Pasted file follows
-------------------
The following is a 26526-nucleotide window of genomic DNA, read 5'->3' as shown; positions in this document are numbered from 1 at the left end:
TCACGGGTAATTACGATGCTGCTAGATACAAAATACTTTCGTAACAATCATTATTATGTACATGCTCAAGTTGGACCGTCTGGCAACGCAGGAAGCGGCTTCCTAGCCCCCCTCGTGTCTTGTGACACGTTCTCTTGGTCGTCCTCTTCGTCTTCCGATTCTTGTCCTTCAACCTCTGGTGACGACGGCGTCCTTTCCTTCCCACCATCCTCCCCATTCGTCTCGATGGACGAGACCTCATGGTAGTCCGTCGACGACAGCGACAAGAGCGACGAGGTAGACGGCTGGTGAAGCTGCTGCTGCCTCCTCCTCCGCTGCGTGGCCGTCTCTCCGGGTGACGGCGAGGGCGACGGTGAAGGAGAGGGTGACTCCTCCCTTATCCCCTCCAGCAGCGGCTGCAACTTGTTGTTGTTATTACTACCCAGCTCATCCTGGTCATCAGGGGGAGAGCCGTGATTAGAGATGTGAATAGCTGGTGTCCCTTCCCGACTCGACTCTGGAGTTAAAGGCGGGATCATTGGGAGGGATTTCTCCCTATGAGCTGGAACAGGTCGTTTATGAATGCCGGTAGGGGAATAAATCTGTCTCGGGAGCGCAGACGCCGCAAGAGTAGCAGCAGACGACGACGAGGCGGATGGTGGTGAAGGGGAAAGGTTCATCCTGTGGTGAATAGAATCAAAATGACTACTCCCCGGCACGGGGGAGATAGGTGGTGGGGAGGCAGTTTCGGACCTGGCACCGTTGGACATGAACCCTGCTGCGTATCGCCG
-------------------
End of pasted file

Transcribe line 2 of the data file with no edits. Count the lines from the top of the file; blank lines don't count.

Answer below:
TCACGGGTAATTACGATGCTGCTAGATACAAAATACTTTCGTAACAATCATTATTATGTACATGCTCAAGTTGGACCGTCTGGCAACGCAGGAAGCGGCTTCCTAGCCCCCCTCGTGTCTTGTGACACGTTCTCTTGGTCGTCCTCTTCGTCTTCCGATTCTTGTCCTTCAACCTCTGGTGACGACGGCGTCCTTTCCTTCCCACCATCCTCCCCATTCGTCTCGATGGACGAGACCTCATGGTAGTCCGTCGACGACAGCGACAAGAGCGACGAGGTAGACGGCTGGTGAAGCTGCTGCTGCCTCCTCCTCCGCTGCGTGGCCGTCTCTCCGGGTGACGGCGAGGGCGACGGTGAAGGAGAGGGTGACTCCTCCCTTATCCCCTCCAGCAGCGGCTGCAACTTGTTGTTGTTATTACTACCCAGCTCATCCTGGTCATCAGGGGGAGAGCCGTGATTAGAGATGTGAATAGCTGGTGTCCCTTCCCGACTCGACTCTGGAGTTAAAGGCGGGATCATTGGGAGGGATTTCTCCCTATGAGCTGGAACAGGTCGTTTATGAATGCCGGTAGGGGAATAAATCTGTCTCGGGAGCGCAGACGCCGCAAGAGTAGCAGCAGACGACGACGAGGCGGATGGTGGTGAAGGGGAAAGGTTCATCCTGTGGTGAATAGAATCAAAATGACTACTCCCCGGCACGGGGGAGATAGGTGGTGGGGAGGCAGTTTCGGACCTGGCACCGTTGGACATGAACCCTGCTGCGTATCGCCG